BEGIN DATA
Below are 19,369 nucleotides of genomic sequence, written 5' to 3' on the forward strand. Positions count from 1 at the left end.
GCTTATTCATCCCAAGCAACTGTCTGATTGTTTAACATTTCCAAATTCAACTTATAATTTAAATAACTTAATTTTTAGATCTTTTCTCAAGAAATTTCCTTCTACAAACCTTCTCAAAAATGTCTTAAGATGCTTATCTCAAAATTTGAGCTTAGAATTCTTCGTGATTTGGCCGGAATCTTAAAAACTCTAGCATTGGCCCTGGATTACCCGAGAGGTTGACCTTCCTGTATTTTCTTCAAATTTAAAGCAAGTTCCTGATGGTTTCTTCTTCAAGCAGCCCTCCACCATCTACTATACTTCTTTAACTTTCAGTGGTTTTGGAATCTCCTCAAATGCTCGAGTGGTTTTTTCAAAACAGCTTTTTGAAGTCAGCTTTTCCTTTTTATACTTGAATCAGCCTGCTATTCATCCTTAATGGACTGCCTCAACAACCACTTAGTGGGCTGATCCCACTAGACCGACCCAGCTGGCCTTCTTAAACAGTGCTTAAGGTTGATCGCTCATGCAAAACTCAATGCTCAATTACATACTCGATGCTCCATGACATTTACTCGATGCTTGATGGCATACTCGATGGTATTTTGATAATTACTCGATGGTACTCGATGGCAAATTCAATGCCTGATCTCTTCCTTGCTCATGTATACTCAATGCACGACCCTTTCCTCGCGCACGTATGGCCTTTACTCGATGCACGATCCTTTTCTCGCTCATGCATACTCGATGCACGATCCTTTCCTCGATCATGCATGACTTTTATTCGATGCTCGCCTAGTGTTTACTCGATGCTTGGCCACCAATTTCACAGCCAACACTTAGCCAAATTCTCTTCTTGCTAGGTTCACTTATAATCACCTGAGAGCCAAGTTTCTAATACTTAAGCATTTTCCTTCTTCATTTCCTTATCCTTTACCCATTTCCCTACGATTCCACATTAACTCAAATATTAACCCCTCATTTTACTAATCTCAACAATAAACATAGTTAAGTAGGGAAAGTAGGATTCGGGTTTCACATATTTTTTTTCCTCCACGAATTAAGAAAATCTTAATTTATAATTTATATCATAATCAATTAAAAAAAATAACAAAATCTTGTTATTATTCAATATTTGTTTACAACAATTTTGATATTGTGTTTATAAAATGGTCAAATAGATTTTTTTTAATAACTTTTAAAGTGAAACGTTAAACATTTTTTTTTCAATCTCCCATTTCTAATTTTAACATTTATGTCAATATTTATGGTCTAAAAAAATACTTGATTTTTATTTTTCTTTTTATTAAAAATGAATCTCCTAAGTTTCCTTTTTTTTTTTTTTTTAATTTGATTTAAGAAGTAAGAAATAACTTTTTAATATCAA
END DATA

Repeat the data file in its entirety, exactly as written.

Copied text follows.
Below are 19,369 nucleotides of genomic sequence, written 5' to 3' on the forward strand. Positions count from 1 at the left end.
GCTTATTCATCCCAAGCAACTGTCTGATTGTTTAACATTTCCAAATTCAACTTATAATTTAAATAACTTAATTTTTAGATCTTTTCTCAAGAAATTTCCTTCTACAAACCTTCTCAAAAATGTCTTAAGATGCTTATCTCAAAATTTGAGCTTAGAATTCTTCGTGATTTGGCCGGAATCTTAAAAACTCTAGCATTGGCCCTGGATTACCCGAGAGGTTGACCTTCCTGTATTTTCTTCAAATTTAAAGCAAGTTCCTGATGGTTTCTTCTTCAAGCAGCCCTCCACCATCTACTATACTTCTTTAACTTTCAGTGGTTTTGGAATCTCCTCAAATGCTCGAGTGGTTTTTTCAAAACAGCTTTTTGAAGTCAGCTTTTCCTTTTTATACTTGAATCAGCCTGCTATTCATCCTTAATGGACTGCCTCAACAACCACTTAGTGGGCTGATCCCACTAGACCGACCCAGCTGGCCTTCTTAAACAGTGCTTAAGGTTGATCGCTCATGCAAAACTCAATGCTCAATTACATACTCGATGCTCCATGACATTTACTCGATGCTTGATGGCATACTCGATGGTATTTTGATAATTACTCGATGGTACTCGATGGCAAATTCAATGCCTGATCTCTTCCTTGCTCATGTATACTCAATGCACGACCCTTTCCTCGCGCACGTATGGCCTTTACTCGATGCACGATCCTTTTCTCGCTCATGCATACTCGATGCACGATCCTTTCCTCGATCATGCATGACTTTTATTCGATGCTCGCCTAGTGTTTACTCGATGCTTGGCCACCAATTTCACAGCCAACACTTAGCCAAATTCTCTTCTTGCTAGGTTCACTTATAATCACCTGAGAGCCAAGTTTCTAATACTTAAGCATTTTCCTTCTTCATTTCCTTATCCTTTACCCATTTCCCTACGATTCCACATTAACTCAAATATTAACCCCTCATTTTACTAATCTCAACAATAAACATAGTTAAGTAGGGAAAGTAGGATTCGGGTTTCACATATTTTTTTTCCTCCACGAATTAAGAAAATCTTAATTTATAATTTATATCATAATCAATTAAAAAAAATAACAAAATCTTGTTATTATTCAATATTTGTTTACAACAATTTTGATATTGTGTTTATAAAATGGTCAAATAGATTTTTTTTAATAACTTTTAAAGTGAAACGTTAAACATTTTTTTTTCAATCTCCCATTTCTAATTTTAACATTTATGTCAATATTTATGGTCTAAAAAAATACTTGATTTTTATTTTTCTTTTTATTAAAAATGAATCTCCTAAGTTTCCTTTTTTTTTTTTTTTTAATTTGATTTAAGAAGTAAGAAATAACTTTTTAATATCAA